Roasted Oxtails; More Greens and Yams

Southern Simplicity

     In the sprawling South Bay city of Carson, not far from home field of the LA Galaxy, lies R&R Soul Food. Wedged between a KFC (God Forbid!) and a donut shop, R&R Soul Food used to be an outpost of the popular chain M&M Soul Food before it was bought out by the the restaurant’s cooks; after which the M’s were quickly swapped for R’s on the sign out front. In stark contrast to Dulan’s, the waitresses here advise you to get comfy at a table once you arrive. They make no bones about the food taking a while to come out of the kitchen. After all, great soul food should always be unapologetic. Luckily, tall glasses of molasses tinged sweet tea and fine-crumbed corn muffins arrive first to help bide the time. The oxtails here are glorious: roasted until the meat separates from the bone and the savory gobs of marrow melt indistinguishably into the dark gravy. The baked chicken comes submerged in a smokey and spicy sauce, slow cooked until the juicy bits of chicken peel off in large chunks. The sides are exceptional as well: molten, creamy scoops of mac n’ cheese, sweet buttered corn, smoky greens, and candied yams that taste heavenly for those with a sweet tooth. If you’re not in a rush, R&R should be your top choice for a laid-back southern meal, if only for the fact that this is one of the few places in the city to find chitterlings, crispy tubes of deep-fried pig intestine. A gross out for some, but a godsend for others. Whatever the case, the soul food here is spot-on in flavor and philosophy. Soul food may come from the heart, but after a sample of what LA has to offer it’s fair to say: “Tastes So Good, Make You Wanna Slap Yo Mama.”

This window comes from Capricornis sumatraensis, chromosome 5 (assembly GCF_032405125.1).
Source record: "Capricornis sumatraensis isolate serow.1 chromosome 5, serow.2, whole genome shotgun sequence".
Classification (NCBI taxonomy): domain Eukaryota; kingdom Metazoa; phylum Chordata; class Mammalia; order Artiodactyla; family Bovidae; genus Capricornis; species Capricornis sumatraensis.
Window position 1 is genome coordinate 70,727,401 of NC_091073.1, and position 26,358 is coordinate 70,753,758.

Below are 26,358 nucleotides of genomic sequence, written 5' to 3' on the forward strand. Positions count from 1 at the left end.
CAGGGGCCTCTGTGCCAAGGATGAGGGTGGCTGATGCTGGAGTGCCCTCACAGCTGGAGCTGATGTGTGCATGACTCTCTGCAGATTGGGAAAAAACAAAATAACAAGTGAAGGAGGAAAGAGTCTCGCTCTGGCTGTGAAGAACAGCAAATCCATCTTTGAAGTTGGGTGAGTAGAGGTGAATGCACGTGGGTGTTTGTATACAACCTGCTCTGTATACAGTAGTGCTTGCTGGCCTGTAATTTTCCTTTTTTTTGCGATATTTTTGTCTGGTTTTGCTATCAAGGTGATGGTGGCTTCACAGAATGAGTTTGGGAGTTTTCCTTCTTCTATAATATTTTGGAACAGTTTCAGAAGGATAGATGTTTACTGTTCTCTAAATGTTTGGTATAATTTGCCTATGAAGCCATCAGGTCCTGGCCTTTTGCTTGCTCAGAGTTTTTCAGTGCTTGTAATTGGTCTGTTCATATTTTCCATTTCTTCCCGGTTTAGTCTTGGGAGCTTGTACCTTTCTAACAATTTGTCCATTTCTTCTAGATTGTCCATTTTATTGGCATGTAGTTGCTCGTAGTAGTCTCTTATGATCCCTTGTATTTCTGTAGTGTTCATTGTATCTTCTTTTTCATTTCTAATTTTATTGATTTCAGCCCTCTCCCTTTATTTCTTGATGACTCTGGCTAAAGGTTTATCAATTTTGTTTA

BBQ Chicken, Buttered Corn, and Mac n' Cheese

Dulan’s Soul Food Kitchen
202 E Manchester Blvd
Inglewood, CA 90312
(310) 671-3345
$$

R&R Soul Food Restaurant
18427 Avalon Blvd
Carson, CA 90746
(310) 715-6716
$$

Soul Food Kitchen

R&R Soul Food

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3 thoughts on “Soul (Food) Searching: R&R Soul Food & Dulan’s Soul Food Kitchen

  1. Cornbread Red says:

    Time for some R & R at R&R !!!!!!!!

  2. geo says:

    My favorite soul food meals were from Stevie’s on the Strip on Crenshaw and Jefferson. Too bad it’s not there anymore, though Stevie still has a restaurant up in Encino which I’ve never been to. Maybe it’s nostalgia kicking in but the fried chicken wing dinner on rice and gravy and the smothered chicken with a side of collard greens and mac n’ cheese will be my favorite soul food dishes in LA. Oops, forgot the side of cornbread and some hot links and ending it with some lemon or sock-it-to-me cake. DAMN!

    If you get an opportunity, do try Harold and Belle’s. It’s quite pricy but it’s pretty good. They fry their chicken wings in cornmeal. Frying anything in cornmeal is always a plus.

    • losangelicioustimes says:

      Amen, brother. It was hard to write this article, because it rare that I’ve had a bad meal at a soul food place. I’ve heard good things about Harold & Belle’s and want to try one of their oyster po’ boys.